- Monika Ciapala via NounProject
Are questions like how can I successfully record narration onto my PowerPoint presentation? or how do I change the settings on my Articulate presentation to ensure the best user experience? keeping you up at night and disrupting your sleep patterns? What about how do I go about uploading an Articulate presentation to the CLE for students to view and engage with?
Image Credit: James Stone
The Learning Technologies Group is thrilled to announce the launch of Tech Clinics, which consists of two separate, all-day, collaborative learning events held on the first and fourth Friday of every month. All Clinics will take place in CL-245 Multimedia Multipurpose Room in the UCSF Library Tech Commons. Below is additional information and registration instructions for each Clinic.CLE Clinics
Whether you are a new UCSF CLE user looking for advice, or an experienced veteran in need of a check-up, LTG would like to invite you to a CLE Clinic. On the 4th Friday of each month (excluding holidays), we will be hosting a full-day, open training and collaboration session. LTG staff will be on-hand to prescribe a cure for all of the common CLE issues, and will also be offering short presentations on popular topics throughout the day (see schedule below). Feel free to join us for an individual session or for the whole day! This is a great opportunity for faculty and staff to collaborate and share ideas with other CLE users at UCSF.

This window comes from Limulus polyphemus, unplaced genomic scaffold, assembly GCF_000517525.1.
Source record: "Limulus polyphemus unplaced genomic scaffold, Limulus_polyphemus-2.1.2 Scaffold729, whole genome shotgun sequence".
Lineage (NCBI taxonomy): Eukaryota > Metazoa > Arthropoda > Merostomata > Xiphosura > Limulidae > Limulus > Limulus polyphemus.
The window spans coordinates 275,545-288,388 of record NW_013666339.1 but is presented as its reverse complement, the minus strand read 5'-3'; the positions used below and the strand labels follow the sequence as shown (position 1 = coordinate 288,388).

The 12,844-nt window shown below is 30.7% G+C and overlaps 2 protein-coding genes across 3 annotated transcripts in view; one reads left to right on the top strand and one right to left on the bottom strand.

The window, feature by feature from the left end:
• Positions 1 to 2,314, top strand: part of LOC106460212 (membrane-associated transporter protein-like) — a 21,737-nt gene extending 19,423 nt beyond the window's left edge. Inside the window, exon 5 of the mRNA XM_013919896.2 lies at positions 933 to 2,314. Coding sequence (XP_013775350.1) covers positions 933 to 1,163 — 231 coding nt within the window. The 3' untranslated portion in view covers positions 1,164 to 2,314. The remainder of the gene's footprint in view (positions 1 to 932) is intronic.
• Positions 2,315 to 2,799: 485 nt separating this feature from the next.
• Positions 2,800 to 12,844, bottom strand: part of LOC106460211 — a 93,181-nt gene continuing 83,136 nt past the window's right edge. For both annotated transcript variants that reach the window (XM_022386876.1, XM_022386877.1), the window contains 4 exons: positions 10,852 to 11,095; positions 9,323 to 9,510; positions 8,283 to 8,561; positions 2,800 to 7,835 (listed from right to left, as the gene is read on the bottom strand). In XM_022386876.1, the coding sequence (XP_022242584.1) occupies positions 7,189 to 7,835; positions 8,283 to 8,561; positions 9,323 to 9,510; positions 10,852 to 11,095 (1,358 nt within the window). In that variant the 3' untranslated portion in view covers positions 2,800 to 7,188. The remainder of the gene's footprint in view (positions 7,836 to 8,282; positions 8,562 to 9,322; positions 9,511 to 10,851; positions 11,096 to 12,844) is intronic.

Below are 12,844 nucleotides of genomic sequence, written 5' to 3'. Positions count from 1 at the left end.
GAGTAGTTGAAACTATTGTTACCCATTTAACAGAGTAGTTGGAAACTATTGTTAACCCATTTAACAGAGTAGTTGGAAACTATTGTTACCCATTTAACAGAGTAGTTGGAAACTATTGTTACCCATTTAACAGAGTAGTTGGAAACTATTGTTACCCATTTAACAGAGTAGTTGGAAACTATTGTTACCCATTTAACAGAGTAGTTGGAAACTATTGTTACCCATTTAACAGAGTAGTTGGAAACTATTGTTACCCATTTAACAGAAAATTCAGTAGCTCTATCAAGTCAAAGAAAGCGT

- 9am – Introduction to the CLE
- 11am – Collaboration Roundtable
- 2pm – Quiz activity demo and Q&A
- 3pm – Gradebook activity demo and Q&A
The first CLE Clinic is scheduled for Friday, January 31, 9am-4pm. Click on the following link to register for an upcoming CLE Clinic.Multimedia Clinic
Whether you are just starting out, or an experienced veteran seeking help with an advanced video project, the Learning Technologies Group would like to invite you to our new Multimedia Clinic. If you are working on a multimedia project at UCSF – this is the place to be! On the 2nd Friday of each month, LTG staff will be on-hand to prescribe the best tool for the job, including: Articulate for PowerPoint narration, Camtasia for screen recording, Final Cut Pro X and iMovie for video editing, MPEG StreamClip for video conversion, iBooks Author for mulit-touch book creation and more. If you have a question about any of the video cameras and audio recorders that we loan out, this is a great time get your questions answered.